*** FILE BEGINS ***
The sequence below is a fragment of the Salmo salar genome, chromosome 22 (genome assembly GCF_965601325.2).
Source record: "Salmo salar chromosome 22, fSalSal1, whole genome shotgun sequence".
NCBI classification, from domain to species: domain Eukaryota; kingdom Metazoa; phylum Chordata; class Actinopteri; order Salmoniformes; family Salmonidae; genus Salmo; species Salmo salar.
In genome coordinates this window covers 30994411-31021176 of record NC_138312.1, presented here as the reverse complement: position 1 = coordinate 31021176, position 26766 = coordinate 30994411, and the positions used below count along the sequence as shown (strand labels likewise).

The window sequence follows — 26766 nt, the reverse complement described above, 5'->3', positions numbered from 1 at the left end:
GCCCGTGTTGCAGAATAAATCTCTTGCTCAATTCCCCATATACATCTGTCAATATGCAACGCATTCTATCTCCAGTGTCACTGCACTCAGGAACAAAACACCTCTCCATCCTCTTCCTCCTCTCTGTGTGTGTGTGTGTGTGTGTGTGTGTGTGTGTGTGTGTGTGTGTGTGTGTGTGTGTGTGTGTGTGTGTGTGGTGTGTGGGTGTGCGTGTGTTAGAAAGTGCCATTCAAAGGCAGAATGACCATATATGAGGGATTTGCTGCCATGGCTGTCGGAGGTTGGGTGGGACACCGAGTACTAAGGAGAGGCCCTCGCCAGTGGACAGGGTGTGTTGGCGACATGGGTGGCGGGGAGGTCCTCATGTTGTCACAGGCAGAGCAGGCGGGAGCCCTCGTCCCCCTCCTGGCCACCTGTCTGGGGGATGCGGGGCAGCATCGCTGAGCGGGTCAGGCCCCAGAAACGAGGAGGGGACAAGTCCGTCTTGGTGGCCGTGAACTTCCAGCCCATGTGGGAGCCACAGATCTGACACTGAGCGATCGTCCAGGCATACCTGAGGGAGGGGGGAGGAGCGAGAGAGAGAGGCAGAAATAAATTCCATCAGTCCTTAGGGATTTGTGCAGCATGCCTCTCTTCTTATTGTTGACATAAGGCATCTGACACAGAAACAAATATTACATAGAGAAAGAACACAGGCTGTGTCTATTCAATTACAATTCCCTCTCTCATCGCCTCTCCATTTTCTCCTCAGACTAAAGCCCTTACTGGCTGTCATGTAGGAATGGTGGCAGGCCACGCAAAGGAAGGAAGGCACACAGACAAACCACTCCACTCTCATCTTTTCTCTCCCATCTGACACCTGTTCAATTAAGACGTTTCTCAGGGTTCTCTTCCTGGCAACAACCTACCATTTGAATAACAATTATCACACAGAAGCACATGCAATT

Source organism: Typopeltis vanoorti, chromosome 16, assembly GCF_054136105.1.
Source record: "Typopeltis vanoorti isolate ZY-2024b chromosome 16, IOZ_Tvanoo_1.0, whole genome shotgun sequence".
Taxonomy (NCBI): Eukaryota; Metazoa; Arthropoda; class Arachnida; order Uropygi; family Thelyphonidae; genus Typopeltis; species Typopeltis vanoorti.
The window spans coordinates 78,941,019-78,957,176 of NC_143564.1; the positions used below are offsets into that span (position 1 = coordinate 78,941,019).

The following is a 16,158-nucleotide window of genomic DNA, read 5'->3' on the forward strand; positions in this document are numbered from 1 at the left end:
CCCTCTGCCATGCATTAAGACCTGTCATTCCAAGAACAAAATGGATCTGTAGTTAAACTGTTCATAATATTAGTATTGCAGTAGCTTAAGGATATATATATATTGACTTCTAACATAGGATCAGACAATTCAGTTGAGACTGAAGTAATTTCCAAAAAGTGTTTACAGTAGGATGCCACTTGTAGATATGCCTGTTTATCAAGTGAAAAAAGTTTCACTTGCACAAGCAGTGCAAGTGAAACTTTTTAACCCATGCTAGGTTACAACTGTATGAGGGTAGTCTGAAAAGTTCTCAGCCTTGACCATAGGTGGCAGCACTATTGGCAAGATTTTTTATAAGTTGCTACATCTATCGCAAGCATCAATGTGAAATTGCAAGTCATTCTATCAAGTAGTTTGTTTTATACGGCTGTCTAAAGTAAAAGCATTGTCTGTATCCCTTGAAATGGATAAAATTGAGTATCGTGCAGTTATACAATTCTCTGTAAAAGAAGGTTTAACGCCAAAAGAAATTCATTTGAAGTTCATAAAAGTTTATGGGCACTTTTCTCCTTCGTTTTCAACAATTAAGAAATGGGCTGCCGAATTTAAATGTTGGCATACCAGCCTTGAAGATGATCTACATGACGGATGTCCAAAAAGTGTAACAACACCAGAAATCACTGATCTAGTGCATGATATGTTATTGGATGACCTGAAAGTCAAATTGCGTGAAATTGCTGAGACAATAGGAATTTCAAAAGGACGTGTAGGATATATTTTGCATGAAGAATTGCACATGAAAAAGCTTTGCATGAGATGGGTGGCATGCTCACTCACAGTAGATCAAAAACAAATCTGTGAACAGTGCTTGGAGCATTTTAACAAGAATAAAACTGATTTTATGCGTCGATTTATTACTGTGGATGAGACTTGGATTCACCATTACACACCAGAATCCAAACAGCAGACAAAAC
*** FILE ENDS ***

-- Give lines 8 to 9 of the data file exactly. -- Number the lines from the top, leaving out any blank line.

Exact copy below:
Source record: "Typopeltis vanoorti isolate ZY-2024b chromosome 16, IOZ_Tvanoo_1.0, whole genome shotgun sequence".
Taxonomy (NCBI): Eukaryota; Metazoa; Arthropoda; class Arachnida; order Uropygi; family Thelyphonidae; genus Typopeltis; species Typopeltis vanoorti.